Santa Clara University, for example, built a 338-panel solar energy system. Echelon Corp. replaced old fluorescent fixtures and antiquated plant heating equipment. Sierra Meat Co. boosted its bottom line with state-of-the-art refrigeration controls and monitoring systems that cut energy costs by $15,000. PDM Steel Services Center is now saving about 90,000 kilowatt-hours a year with better lighting equipment. And Applied Materials was honored for its purchase of green power, which has prevented the annual release of nearly 3,300 tons of carbon dioxide.

The future is filled with innovative ideas for saving energy and boosting profits, and public power utilities are preparing to bring them to customers. Already, many customers are offered rate credits in exchange for giving their utilities the ability to remotely control certain power-hogging equipment such as air-conditioning compressors. The idea is that during peak load times, the power company switches off the outside unit for short periods of time, long enough to collectively make a difference in the overall system load, but short enough that the customer doesn't even notice the difference.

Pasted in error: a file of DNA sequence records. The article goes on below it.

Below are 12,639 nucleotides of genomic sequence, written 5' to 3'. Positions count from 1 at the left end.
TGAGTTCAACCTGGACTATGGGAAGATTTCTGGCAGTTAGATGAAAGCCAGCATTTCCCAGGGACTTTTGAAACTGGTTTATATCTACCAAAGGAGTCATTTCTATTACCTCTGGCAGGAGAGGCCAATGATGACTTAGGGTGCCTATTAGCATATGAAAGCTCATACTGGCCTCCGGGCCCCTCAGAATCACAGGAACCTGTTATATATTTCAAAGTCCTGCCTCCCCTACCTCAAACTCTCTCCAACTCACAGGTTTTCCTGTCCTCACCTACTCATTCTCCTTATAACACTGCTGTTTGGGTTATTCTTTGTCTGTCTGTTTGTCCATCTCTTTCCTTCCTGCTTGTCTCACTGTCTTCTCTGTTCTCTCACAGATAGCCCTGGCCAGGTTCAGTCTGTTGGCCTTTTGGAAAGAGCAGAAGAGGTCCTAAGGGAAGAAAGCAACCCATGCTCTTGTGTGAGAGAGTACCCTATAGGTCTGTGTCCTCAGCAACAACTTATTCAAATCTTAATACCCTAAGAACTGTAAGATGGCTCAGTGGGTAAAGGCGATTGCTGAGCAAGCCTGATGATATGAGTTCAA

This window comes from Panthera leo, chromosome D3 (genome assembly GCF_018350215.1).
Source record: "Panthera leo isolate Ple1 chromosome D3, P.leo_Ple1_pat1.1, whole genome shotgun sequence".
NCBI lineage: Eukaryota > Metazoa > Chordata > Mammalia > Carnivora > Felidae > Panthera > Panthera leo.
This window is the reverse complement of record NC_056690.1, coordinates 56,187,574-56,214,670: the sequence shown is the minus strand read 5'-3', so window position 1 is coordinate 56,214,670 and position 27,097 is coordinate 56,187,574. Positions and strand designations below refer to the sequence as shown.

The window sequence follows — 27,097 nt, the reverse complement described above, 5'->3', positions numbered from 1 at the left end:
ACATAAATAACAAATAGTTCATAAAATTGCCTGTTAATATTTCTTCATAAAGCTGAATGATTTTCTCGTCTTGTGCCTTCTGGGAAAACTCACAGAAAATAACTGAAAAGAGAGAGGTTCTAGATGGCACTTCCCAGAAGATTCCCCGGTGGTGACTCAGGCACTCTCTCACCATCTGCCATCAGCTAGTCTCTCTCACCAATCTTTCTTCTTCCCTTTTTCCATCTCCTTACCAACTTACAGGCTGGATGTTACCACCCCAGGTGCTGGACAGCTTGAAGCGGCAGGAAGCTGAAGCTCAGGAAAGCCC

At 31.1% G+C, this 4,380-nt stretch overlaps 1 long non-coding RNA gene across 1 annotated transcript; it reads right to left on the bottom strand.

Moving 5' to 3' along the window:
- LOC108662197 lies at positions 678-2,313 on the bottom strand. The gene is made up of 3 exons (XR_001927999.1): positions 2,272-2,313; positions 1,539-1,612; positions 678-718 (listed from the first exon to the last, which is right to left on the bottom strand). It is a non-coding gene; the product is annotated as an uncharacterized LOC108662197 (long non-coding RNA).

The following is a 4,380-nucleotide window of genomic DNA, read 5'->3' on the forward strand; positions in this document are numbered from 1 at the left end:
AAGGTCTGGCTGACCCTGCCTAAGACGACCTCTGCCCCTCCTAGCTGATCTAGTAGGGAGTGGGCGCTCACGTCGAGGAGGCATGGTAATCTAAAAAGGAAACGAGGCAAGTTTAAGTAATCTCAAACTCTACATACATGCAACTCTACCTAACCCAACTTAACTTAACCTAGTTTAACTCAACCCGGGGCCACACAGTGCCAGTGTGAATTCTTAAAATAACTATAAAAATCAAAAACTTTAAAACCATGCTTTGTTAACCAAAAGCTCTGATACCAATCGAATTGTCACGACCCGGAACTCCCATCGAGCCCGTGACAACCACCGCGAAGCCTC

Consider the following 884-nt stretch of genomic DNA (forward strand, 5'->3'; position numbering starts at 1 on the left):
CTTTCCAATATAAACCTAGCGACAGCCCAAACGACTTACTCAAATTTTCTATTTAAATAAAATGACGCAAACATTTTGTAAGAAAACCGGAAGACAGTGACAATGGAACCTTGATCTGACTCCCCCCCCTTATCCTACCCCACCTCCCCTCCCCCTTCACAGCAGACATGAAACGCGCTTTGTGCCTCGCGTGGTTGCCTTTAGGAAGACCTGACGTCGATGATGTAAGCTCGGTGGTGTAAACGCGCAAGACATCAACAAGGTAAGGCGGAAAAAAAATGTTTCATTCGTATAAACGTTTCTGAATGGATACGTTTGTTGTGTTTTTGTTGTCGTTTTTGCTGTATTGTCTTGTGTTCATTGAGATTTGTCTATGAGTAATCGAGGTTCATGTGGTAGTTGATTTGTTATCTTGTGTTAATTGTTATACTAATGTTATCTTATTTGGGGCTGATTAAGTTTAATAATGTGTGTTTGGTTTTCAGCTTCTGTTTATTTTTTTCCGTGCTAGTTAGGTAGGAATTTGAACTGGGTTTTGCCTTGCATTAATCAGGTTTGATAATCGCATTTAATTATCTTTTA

It's the beginning of what is sometimes called the "smart grid," a sophisticated network of controls through which utilities will assert more control over their peak loads - thus improving system reliability and reducing the need to add costly new generation capacity. One recent Seattle-area test had a small group of subjects try out appliances, such as water heaters and clothes dryers, that could automatically change their settings in response to signals sent over the power grid by the utility. For example, the smart grid would intermittently power down the heat in electric dryers at times when the overall power grid was experiencing peak use. The end result: Customers saved as much as 10 percent without much noticeable impact, while strain on the power grid was eased.

Paying It Forward
Sometimes technical expertise and cutting-edge innovation are what's needed. Other times, the most helpful thing is money, and public power utilities provide plenty of that as well, through generous rebate programs rewarding customers who implement energy-saving projects.

 Austin Energy in Texas is just one example. The utility provides rebates of up to $200,000 per business site to help businesses pay for efficiency upgrades ranging from lighting improvements and window treatments to more efficient motors and air-conditioning systems, according to general manager Roger Duncan. During the most recent fiscal year, more than 600 businesses took part in the program, reducing their peak consumption by more than 14 megawatts. That's enough to power 10,000 homes.